Taking the Long-Term View on Malaysia
NEW YORK ( TheStreet) -- Malaysia made news earlier this week when the ruling coalition government narrowly held control in elections whose outcome was far from certain.
The uncertain outcome has been cited as reason for Malaysia's Kuala Lumpur Composite index lagging other countries in the region. After the election the market rallied as a sort of sigh of relief.
Malaysia is not a new investment destination but it can be a frustrating investment destination. There are no Malaysian ADRs traded on the New York Stock Exchange or the Nasdaq. There are plenty of Malaysian stocks on the pink sheets to choose from but liquidity and market data on these shares can be hard to come by. For many years the easiest investment option has been the iShares MSCI Malaysia ETF (EWM).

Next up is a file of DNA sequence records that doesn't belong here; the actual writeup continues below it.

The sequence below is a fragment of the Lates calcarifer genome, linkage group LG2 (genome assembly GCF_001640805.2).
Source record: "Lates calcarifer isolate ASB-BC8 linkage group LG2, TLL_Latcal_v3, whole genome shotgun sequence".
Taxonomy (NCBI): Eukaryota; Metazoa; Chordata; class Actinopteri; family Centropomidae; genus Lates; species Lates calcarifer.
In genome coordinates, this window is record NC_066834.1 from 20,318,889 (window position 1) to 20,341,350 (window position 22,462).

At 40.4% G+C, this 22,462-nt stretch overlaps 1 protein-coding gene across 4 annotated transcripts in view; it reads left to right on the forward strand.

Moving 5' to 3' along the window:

Malaysia is an economically important country as a heavy exporter of electronics (think contract manufacturers), energy products and it is the world's second-largest producer of palm oil (although palm oil exports have recently decreased).EWM is a broad-based fund that serves as a proxy for the Malaysian stock market. Like many Asian markets, the financial sector is by far the largest at 31% followed by industrials and telecom at 12% and consumer staples, consumer discretionary and utilities all at 10%. Malayan Banking Berhad and CIMB Group Holdings, both banks, are the largest positions in the fund with each one having a 9% weighting. Both banks appear to have a close price correlation with each other and EWM, so it will be difficult for the fund to do well in the face of a downturn in the country's financial sector.
It is also worth noting how little volatility there is in the two bank stocks and the fund. iShares reports that EWM's beta is only 0.22. Beta is a measure of volatility where the S&P 500 is considered to have a beta of 1.00. The lower the beta, the less-volatile the stock or fund is thought to be. The typically low volatility does not mean the fund can't go down dramatically. During the 1997 "Asian contagion" it fell 80%, and then in the financial crisis a few years ago it fell 52%. It is also a good bet that whenever the next global crisis comes, EWM will again have a large decline.
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